In mindfulness practice, you’ll often hear the term “natural awareness.” By “natural awareness” we mean the awareness that just comes with being a human being. It’s free from judging and characterizing—it’s just noticing and sensing the world. It’s done when you open your eyes, you see something, or you hear something, or you touch something. So, the simplest awareness that just comes as part of the equipment of being alive, without a lot of filters around it or judgments. You can trust that it’s always there.
By “natural awareness” we mean the awareness that just comes with being a human being. It’s free from judging and characterizing—it’s just noticing and sensing the world.
An Awareness Practice You Can Do Anywhere
One Minute Guided Meditation with Barry Boyce
This is a short practice intended for doing in the middle of the day, wherever you are out in the world, for settling. It’s done with eyes open. So let’s begin.
- Settle into your seat. Begin by taking a seat, or if necessary, standing. The important thing is to feel where your body is touching the seat and touching the ground.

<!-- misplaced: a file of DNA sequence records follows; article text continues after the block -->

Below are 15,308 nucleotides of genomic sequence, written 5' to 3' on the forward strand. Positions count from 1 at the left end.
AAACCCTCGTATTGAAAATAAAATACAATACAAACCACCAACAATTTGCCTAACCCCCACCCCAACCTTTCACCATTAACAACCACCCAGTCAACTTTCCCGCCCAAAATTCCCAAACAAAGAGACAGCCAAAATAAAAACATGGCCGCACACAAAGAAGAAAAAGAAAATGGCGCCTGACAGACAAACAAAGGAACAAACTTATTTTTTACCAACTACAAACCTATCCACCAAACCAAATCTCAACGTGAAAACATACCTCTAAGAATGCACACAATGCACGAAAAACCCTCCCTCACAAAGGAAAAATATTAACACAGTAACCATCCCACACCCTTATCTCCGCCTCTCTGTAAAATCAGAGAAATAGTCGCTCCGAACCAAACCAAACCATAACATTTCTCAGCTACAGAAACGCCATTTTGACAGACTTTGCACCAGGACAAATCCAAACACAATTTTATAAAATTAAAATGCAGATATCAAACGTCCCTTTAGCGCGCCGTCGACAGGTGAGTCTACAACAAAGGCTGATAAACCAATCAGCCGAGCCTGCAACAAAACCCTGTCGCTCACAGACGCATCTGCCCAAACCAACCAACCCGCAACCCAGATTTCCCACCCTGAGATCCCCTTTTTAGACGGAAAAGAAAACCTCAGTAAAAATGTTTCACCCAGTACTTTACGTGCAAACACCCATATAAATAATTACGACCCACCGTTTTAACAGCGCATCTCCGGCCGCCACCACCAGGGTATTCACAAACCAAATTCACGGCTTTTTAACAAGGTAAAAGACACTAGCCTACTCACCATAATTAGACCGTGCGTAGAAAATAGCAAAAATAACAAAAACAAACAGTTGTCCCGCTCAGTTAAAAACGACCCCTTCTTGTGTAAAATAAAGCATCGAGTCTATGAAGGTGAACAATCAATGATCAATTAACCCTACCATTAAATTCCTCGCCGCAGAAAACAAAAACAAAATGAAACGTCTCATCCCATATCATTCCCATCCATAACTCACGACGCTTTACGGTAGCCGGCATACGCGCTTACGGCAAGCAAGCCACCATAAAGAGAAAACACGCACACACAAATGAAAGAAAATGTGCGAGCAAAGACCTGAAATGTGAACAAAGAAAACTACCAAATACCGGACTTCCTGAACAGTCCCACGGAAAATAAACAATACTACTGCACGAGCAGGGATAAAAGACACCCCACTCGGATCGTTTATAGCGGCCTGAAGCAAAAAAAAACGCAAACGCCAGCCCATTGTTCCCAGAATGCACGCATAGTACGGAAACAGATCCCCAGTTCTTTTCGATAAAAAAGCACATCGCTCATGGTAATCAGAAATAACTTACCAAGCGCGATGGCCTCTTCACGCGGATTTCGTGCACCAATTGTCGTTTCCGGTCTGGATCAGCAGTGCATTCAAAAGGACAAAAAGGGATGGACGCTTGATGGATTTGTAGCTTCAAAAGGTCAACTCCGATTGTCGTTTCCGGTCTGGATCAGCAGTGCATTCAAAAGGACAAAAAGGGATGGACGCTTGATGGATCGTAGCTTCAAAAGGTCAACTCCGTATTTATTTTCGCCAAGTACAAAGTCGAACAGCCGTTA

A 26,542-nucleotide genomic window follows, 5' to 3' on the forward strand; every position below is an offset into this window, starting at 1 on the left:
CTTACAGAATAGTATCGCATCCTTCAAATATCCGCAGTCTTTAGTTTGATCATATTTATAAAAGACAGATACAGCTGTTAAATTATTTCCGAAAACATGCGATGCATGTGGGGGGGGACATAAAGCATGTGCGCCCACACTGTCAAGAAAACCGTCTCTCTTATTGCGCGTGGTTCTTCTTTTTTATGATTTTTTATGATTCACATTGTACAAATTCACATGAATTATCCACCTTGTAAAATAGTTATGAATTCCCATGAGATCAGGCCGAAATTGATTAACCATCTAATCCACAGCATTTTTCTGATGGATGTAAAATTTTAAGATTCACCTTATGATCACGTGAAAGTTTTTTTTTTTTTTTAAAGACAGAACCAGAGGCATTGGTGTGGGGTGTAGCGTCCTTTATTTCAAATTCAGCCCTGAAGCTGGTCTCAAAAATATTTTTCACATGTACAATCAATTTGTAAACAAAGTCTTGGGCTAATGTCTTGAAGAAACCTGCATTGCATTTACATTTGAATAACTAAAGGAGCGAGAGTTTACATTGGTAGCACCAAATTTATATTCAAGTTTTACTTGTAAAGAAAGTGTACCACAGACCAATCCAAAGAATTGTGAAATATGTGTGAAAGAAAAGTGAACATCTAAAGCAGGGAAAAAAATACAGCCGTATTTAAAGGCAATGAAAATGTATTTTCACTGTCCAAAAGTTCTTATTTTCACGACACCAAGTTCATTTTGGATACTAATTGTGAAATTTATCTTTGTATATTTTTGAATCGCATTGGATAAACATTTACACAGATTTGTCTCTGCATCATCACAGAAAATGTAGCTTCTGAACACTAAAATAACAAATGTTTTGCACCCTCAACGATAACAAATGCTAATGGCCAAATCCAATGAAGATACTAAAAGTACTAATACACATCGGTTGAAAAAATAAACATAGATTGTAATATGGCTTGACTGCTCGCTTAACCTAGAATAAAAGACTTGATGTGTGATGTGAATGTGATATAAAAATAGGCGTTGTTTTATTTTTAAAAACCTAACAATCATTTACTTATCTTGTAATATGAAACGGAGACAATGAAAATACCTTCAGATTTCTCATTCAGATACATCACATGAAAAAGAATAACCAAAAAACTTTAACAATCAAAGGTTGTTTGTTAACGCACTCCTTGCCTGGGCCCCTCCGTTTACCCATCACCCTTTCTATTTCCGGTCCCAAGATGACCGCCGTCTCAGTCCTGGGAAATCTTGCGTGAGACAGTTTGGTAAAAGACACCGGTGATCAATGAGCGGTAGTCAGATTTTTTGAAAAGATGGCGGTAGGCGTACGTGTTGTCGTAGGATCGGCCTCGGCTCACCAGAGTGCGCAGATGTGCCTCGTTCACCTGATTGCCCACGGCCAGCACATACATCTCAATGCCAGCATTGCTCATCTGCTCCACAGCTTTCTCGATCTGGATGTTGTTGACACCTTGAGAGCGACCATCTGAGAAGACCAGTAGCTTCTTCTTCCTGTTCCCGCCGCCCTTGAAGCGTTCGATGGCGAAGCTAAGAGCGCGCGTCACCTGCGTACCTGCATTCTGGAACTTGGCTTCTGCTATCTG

- Scan the body. Sense where your bottom is touching the seat. Sit up straight or stand straight but not stiff. Make sure your feet are completely touching the ground, connecting you to the earth. Your eyes are open, so take in the surroundings of where you are. Lower your gaze slightly.
- Connect with the breath. Pay light attention to your breath as it goes out.
- Follow the out-breath. At the end of the out-breath, let there be a gap while the in-breath is happening. And in that gap you have natural awareness: it’s there already, you don’t have to create it. So, follow the breath out, and out, and out. As thoughts arise, treat them as you would anything else you encounter: Notice it, and use that noticing to bring you back to the out-breath and ride it out. Out, and out, and out.
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When we meditate, we inject far-reaching and long-lasting benefits into our lives: We lower our stress levels, we get to know our pain, we connect better, we improve our focus, and we’re kinder to ourselves. Let us walk you through the basics in our new mindful guide on how to meditate. Read More